Zoom Aiming High with AI
Zoom expects video communication adoption to rapidly increase and AI to elevate user experience
Zoom has moved rapidly forwards since its inception back in 2011, rocketing to a Leader position in Gartner’s Meeting Solutions Magic Quadrant to nestle with Cisco and Microsoft. Zoom’s Daniel Creigh, who leads the UK and Ireland region, and communications manager, Priscilla Barolo, shared some thoughts on market dynamics and where Zoom is headed.
VCaaS adoption to accelerate
With video communication more commonplace, Creigh believes it’s set to grow rapidly on the back of technology consolidation and increasing transition to modern workplace practice. Commenting on what’s holding companies back, he observed: “an everyday challenge for organisations is the proliferation of technology and bloat of applications. There are overlays in product sets that perform a very particular job like video conferencing or web meetings”. The issue inherent is that “from a user perspective it is very confusing, the last thing anyone wants is five different applications performing separate functions.” Throw into the mix legacy, and relatively unwieldy, on-premises assets that have a way to go to full amortisation and the process of how, and when, to slim down to “one or two platforms” takes a whole lot longer than users demand. SMBs can “transition away from PSTN, given cloud is as secure as on-premises now” easier than larger, more regulated, organisations. He does add Zoom sees “the need for MPLS integration becoming rarer and rarer as internet speeds and capacity improve”.
This consolidation process and battle for the heartland of UCaaS is becoming fiercer as solutions from many players come to market in an ‘age of Teams’. Will be seeing Zoom Teams? “Zoom is full-fat UCaaS with an end-to-end offering that provides a friction-free experience between elements” Creigh stated, adding that it’s important you play to your strengths and not “be everything to everyone. As an example, Zoom and Slack deliver a great experience together.” He pointed out that it’s important “to also be integrated into the ecosystem of customers, like Microsoft Teams, and provide core interoperability.”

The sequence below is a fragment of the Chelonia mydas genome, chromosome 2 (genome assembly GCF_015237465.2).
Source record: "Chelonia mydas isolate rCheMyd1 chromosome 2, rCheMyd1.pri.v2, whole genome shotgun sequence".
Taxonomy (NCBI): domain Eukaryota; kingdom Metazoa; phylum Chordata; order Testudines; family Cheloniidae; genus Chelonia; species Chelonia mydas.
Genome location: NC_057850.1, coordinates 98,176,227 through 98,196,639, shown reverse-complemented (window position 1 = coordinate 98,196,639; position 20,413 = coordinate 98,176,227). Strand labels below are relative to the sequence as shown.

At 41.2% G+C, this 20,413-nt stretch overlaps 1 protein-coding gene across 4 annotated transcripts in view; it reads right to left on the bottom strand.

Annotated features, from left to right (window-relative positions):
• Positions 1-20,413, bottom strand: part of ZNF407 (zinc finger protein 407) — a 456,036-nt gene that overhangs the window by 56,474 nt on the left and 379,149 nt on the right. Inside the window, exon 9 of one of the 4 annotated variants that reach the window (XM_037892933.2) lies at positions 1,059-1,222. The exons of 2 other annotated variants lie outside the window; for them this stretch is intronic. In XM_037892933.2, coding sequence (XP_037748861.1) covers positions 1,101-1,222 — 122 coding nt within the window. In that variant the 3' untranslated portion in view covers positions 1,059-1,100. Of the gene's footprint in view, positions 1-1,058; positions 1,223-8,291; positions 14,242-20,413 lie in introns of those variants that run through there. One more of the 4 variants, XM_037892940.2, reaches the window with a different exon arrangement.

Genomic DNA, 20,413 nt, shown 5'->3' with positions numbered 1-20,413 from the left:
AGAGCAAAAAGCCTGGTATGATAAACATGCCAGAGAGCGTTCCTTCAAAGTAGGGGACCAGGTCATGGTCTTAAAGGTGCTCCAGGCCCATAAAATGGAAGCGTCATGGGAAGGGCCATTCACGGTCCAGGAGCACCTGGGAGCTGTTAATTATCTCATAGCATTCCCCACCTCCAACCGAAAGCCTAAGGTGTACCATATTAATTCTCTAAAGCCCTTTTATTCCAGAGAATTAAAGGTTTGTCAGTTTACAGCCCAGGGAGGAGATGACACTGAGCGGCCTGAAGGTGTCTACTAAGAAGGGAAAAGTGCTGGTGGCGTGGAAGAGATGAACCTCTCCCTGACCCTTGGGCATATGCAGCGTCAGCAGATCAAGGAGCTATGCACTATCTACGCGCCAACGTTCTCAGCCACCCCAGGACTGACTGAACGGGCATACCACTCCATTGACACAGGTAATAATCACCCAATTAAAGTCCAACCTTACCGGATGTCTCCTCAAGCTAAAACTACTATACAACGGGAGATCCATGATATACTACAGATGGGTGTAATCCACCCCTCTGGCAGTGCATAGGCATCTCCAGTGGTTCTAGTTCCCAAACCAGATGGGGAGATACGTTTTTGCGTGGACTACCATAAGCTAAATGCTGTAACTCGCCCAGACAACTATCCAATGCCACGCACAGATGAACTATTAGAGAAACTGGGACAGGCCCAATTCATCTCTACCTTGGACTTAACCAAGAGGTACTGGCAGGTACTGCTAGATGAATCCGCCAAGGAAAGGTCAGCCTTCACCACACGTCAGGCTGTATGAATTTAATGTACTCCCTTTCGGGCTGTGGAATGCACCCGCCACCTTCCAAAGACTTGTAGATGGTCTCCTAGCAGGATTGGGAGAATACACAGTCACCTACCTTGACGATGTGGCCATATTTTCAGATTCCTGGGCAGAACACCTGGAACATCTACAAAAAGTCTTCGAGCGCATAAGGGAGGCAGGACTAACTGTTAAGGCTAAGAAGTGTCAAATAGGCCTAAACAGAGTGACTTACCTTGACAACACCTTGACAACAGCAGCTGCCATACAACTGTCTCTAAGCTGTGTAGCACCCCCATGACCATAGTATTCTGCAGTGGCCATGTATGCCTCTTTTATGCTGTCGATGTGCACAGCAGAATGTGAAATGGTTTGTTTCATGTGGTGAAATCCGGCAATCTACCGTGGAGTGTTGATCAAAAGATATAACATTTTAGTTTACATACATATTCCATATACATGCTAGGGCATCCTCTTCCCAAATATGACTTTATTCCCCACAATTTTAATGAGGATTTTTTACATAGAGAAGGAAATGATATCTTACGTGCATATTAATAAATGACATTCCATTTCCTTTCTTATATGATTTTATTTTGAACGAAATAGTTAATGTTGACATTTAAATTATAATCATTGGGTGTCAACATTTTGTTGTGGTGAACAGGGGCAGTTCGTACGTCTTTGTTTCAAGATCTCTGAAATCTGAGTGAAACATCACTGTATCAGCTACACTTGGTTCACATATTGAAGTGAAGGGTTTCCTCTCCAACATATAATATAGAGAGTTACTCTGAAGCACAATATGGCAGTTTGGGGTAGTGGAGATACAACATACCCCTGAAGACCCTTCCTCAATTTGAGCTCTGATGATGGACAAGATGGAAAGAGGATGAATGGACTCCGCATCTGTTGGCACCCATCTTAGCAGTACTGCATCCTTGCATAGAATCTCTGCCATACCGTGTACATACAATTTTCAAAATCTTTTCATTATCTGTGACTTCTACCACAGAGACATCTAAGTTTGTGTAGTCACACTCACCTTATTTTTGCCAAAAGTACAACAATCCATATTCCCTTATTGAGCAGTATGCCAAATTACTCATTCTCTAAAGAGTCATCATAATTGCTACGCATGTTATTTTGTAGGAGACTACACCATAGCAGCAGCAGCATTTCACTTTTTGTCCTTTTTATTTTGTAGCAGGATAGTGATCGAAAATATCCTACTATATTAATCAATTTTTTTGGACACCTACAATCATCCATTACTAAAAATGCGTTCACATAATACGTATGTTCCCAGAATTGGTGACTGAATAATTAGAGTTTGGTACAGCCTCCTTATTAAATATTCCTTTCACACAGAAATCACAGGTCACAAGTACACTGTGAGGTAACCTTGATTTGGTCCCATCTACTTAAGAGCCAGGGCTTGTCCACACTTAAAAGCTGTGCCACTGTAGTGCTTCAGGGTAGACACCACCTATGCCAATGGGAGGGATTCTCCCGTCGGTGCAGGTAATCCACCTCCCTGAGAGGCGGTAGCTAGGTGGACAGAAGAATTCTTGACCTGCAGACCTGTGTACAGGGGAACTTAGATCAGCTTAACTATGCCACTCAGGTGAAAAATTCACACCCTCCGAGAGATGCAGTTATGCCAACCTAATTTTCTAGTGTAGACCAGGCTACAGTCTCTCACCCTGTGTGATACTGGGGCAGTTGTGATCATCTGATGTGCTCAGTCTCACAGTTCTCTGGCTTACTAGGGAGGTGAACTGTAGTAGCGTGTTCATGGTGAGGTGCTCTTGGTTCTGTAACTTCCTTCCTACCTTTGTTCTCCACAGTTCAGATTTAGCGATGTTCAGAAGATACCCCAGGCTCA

Zoom: “the only ones doing it right.”
Zoom’s mission to deliver “frictionless communications” is underpinned by playing to its core strength.
“Video is the future of communication, and we are the only ones doing it right,” said Creigh
He references Zoom’s built for cloud and video architecture, own network and that “Zoom was built by one team that’s still the same, not by acquisition and inheriting challenges of integrating siloed products”, to support his confident outlook.
Evidence from its user-base supports the view. Barolo pointed out that:
“with Zoom, most companies have an 85% increase in video usage and VoIP is used six times more than telephony – 86% of all audio minutes are on VoIP with Zoom”
With Gartner predicting 65% of meetings taking advantage of embedded SIP/VoIP audio conferencing by 2022, then no doubt Zoom, with its high-performance backbone, datacentres across the globe and video-centric strategy is well positioned. Recently hosting 5 billion meeting minutes a month, an amount claimed to be above Blue Jeans cumulative all-time figure, is indicative of Zoom’s momentum. Its Gartner Peer Insights rating from thousands of customers indicates what is driving its success.
What’s the I in AI?
Looking to the future, AI was inevitably mentioned. However, in market developments, Zoom sees video’s adoption as the standard for communication gathering pace, especially in the European market where there is potential for significant “consolidation of product bloat” and the “democratisation of video”, according to Creigh. Changes in how and where we work and the shifting demographics of the workforce mean “we are reaching an inflection point, where it’s (video) becoming easier and more accepted, and the younger generation are a big part of that.” Zoom Rooms will be more commonplace, and Zoom’s interoperability will see many more users benefit from friction free communication, he added.
Back to AI. Barolo sees “AI as the future of video”, listing room utilisation intelligence, live transcription and recording transcripts, and booking services as some of the areas where “AI is active and provides help” to users and organisations. A partnership with Chorus.ai lends weight to video being a catalyst for better collaboration and productivity. Analysis of hundreds of thousands of sales calls showed close rates were 9% higher when video was on for both parties. Seeing expressions and body-language evidently pays.
Zoom sees more video, more AI, and more interoperability better serving more flexible working. How and where consolidation takes place in this market as it rapidly matures is open to debate, but one thing seems certain – with a built-for-purpose platform and the same founding team retaining the same vision, Zoom shows no signs of slowing-down.